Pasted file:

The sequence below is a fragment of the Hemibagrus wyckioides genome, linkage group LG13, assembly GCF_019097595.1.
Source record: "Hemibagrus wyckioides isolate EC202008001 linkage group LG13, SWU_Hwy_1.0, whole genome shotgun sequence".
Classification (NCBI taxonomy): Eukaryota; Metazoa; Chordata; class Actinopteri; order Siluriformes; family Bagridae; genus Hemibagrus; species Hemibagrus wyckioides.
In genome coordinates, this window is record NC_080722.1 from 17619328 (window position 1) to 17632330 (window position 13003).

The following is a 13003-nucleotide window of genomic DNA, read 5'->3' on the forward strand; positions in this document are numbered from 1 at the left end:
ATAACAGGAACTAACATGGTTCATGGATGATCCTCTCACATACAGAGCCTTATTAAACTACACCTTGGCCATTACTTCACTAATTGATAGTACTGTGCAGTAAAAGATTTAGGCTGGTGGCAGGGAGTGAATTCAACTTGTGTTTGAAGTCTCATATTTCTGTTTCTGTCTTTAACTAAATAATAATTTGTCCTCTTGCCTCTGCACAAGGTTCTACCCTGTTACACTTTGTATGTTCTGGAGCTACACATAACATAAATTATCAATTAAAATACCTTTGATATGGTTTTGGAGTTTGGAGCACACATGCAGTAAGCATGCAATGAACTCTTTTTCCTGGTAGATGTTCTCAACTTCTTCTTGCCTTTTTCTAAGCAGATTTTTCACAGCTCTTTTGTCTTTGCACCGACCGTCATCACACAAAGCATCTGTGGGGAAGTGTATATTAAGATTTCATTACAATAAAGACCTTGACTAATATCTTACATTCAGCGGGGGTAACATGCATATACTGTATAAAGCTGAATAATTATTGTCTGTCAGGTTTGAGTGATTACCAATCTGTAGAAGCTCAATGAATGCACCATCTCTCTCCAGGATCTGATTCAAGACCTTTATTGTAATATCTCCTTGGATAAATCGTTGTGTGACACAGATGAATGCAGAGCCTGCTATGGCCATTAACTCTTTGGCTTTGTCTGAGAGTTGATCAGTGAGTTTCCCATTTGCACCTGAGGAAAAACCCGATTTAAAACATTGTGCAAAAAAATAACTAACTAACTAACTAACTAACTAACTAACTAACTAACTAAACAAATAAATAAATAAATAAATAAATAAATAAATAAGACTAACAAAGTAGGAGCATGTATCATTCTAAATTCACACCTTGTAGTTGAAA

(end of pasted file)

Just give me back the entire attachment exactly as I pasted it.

The sequence below is a fragment of the Hemibagrus wyckioides genome, linkage group LG13, assembly GCF_019097595.1.
Source record: "Hemibagrus wyckioides isolate EC202008001 linkage group LG13, SWU_Hwy_1.0, whole genome shotgun sequence".
Classification (NCBI taxonomy): Eukaryota; Metazoa; Chordata; class Actinopteri; order Siluriformes; family Bagridae; genus Hemibagrus; species Hemibagrus wyckioides.
In genome coordinates, this window is record NC_080722.1 from 17619328 (window position 1) to 17632330 (window position 13003).

The following is a 13003-nucleotide window of genomic DNA, read 5'->3' on the forward strand; positions in this document are numbered from 1 at the left end:
ATAACAGGAACTAACATGGTTCATGGATGATCCTCTCACATACAGAGCCTTATTAAACTACACCTTGGCCATTACTTCACTAATTGATAGTACTGTGCAGTAAAAGATTTAGGCTGGTGGCAGGGAGTGAATTCAACTTGTGTTTGAAGTCTCATATTTCTGTTTCTGTCTTTAACTAAATAATAATTTGTCCTCTTGCCTCTGCACAAGGTTCTACCCTGTTACACTTTGTATGTTCTGGAGCTACACATAACATAAATTATCAATTAAAATACCTTTGATATGGTTTTGGAGTTTGGAGCACACATGCAGTAAGCATGCAATGAACTCTTTTTCCTGGTAGATGTTCTCAACTTCTTCTTGCCTTTTTCTAAGCAGATTTTTCACAGCTCTTTTGTCTTTGCACCGACCGTCATCACACAAAGCATCTGTGGGGAAGTGTATATTAAGATTTCATTACAATAAAGACCTTGACTAATATCTTACATTCAGCGGGGGTAACATGCATATACTGTATAAAGCTGAATAATTATTGTCTGTCAGGTTTGAGTGATTACCAATCTGTAGAAGCTCAATGAATGCACCATCTCTCTCCAGGATCTGATTCAAGACCTTTATTGTAATATCTCCTTGGATAAATCGTTGTGTGACACAGATGAATGCAGAGCCTGCTATGGCCATTAACTCTTTGGCTTTGTCTGAGAGTTGATCAGTGAGTTTCCCATTTGCACCTGAGGAAAAACCCGATTTAAAACATTGTGCAAAAAAATAACTAACTAACTAACTAACTAACTAACTAACTAACTAACTAAACAAATAAATAAATAAATAAATAAATAAATAAATAAGACTAACAAAGTAGGAGCATGTATCATTCTAAATTCACACCTTGTAGTTGAAA